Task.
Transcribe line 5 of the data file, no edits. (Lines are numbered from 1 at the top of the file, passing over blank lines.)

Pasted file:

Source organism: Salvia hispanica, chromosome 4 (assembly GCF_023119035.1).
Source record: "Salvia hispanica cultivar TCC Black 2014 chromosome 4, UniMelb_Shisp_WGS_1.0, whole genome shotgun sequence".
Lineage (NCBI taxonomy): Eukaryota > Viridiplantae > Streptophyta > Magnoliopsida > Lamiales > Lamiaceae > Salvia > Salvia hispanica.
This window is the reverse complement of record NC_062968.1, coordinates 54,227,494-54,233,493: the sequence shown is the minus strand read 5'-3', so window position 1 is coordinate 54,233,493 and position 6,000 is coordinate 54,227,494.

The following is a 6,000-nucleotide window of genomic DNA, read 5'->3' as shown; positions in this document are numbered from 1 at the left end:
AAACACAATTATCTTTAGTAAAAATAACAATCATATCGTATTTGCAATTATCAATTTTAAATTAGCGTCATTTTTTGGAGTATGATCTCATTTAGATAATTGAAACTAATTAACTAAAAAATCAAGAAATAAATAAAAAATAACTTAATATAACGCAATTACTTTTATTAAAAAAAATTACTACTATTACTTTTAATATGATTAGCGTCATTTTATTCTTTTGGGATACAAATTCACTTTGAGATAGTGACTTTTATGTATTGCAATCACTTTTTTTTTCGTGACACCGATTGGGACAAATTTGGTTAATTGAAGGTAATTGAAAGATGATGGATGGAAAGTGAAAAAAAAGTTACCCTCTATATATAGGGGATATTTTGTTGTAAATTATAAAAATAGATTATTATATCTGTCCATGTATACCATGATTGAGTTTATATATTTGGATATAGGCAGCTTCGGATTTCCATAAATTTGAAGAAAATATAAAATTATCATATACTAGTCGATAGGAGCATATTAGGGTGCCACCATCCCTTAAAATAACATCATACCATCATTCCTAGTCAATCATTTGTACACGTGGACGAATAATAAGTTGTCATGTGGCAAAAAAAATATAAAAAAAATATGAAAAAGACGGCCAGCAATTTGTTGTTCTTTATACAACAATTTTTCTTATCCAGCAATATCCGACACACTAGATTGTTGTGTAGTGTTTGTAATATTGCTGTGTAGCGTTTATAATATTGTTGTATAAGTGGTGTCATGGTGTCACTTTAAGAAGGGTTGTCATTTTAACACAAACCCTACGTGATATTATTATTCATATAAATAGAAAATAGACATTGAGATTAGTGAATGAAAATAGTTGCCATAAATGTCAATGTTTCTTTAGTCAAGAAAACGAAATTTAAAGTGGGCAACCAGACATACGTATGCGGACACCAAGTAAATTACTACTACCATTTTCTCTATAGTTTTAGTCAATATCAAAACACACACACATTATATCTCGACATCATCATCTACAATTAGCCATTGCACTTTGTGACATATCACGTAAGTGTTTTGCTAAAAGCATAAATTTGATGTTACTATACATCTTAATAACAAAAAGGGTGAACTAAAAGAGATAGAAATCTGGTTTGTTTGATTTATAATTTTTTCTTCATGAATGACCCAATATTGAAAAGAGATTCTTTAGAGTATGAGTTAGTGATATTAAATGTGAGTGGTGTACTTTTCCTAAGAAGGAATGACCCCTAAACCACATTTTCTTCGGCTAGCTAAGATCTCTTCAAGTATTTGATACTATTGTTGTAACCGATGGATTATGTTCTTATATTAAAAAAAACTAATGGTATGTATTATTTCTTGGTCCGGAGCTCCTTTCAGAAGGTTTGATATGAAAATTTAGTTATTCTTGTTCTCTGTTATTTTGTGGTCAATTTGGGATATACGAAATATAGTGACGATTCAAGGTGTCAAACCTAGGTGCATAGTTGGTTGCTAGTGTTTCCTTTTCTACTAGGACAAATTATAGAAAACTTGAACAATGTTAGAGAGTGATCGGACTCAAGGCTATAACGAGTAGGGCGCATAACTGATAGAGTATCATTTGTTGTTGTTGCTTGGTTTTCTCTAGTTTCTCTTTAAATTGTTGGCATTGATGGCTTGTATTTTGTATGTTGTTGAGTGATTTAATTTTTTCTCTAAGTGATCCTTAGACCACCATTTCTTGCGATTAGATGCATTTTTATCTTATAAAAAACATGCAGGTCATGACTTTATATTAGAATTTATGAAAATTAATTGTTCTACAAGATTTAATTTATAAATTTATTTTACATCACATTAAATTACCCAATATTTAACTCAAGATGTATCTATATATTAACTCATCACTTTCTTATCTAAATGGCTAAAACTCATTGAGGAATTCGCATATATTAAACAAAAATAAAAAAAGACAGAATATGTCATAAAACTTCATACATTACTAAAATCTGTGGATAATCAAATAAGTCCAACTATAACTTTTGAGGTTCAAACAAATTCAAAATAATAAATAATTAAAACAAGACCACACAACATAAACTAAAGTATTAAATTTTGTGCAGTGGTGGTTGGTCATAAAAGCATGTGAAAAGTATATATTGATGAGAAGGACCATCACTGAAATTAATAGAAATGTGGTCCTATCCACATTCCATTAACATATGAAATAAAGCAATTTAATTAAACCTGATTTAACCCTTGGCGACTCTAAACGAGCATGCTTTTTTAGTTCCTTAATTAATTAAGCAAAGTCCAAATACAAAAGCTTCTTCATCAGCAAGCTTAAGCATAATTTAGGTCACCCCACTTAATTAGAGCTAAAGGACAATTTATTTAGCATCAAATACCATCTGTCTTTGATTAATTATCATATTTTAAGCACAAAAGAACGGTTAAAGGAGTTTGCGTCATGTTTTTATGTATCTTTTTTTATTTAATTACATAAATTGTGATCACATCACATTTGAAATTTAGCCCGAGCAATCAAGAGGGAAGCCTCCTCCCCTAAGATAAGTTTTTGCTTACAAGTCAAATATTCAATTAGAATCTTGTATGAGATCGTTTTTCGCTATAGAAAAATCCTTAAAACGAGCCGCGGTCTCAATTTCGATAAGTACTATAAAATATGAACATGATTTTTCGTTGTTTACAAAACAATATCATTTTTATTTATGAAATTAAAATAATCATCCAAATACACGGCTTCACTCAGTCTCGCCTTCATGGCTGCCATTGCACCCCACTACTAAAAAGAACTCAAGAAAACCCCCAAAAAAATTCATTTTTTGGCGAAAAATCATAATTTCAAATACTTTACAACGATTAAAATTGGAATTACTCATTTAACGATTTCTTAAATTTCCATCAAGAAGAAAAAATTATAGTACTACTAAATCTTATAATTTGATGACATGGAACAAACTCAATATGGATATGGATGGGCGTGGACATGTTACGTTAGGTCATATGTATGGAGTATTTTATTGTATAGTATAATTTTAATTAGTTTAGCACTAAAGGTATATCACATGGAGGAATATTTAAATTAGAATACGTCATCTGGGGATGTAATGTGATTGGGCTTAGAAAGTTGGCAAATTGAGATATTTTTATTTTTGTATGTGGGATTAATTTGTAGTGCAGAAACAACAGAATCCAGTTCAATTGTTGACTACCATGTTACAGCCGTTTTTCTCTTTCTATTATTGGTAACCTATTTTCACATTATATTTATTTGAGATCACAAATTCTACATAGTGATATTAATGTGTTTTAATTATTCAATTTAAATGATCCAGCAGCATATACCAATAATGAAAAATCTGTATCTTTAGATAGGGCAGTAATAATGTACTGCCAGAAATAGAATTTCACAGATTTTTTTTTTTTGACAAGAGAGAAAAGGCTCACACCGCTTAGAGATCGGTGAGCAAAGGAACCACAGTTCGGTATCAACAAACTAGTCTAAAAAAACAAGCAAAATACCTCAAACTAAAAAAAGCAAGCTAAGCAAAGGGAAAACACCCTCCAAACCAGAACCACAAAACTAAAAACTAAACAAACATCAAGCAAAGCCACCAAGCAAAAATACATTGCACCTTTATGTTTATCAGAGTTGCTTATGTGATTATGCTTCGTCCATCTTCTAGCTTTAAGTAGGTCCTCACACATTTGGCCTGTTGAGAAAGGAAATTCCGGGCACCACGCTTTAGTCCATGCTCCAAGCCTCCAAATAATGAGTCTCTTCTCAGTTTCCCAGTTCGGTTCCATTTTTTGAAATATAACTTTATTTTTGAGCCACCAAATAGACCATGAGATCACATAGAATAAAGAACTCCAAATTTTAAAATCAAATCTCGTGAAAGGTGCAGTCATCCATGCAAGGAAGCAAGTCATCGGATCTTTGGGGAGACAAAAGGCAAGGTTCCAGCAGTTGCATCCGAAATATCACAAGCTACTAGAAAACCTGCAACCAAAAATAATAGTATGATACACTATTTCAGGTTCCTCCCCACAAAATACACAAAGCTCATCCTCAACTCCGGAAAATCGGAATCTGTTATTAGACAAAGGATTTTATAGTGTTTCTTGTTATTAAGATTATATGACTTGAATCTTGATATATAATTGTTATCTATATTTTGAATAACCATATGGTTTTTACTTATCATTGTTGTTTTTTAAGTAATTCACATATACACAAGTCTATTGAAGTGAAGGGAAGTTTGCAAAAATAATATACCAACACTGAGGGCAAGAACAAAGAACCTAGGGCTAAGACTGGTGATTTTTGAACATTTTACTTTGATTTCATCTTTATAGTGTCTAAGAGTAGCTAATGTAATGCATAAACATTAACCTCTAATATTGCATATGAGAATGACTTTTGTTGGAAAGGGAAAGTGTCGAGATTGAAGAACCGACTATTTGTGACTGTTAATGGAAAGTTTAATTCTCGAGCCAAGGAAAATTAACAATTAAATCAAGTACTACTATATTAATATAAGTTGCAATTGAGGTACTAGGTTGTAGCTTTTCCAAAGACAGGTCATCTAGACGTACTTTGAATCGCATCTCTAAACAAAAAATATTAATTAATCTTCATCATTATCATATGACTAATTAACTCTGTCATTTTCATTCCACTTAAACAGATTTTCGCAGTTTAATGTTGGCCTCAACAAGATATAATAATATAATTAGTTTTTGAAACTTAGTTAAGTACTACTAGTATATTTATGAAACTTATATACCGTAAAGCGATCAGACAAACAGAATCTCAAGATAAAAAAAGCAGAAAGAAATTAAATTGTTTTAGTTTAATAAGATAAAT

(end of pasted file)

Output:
The following is a 6,000-nucleotide window of genomic DNA, read 5'->3' as shown; positions in this document are numbered from 1 at the left end: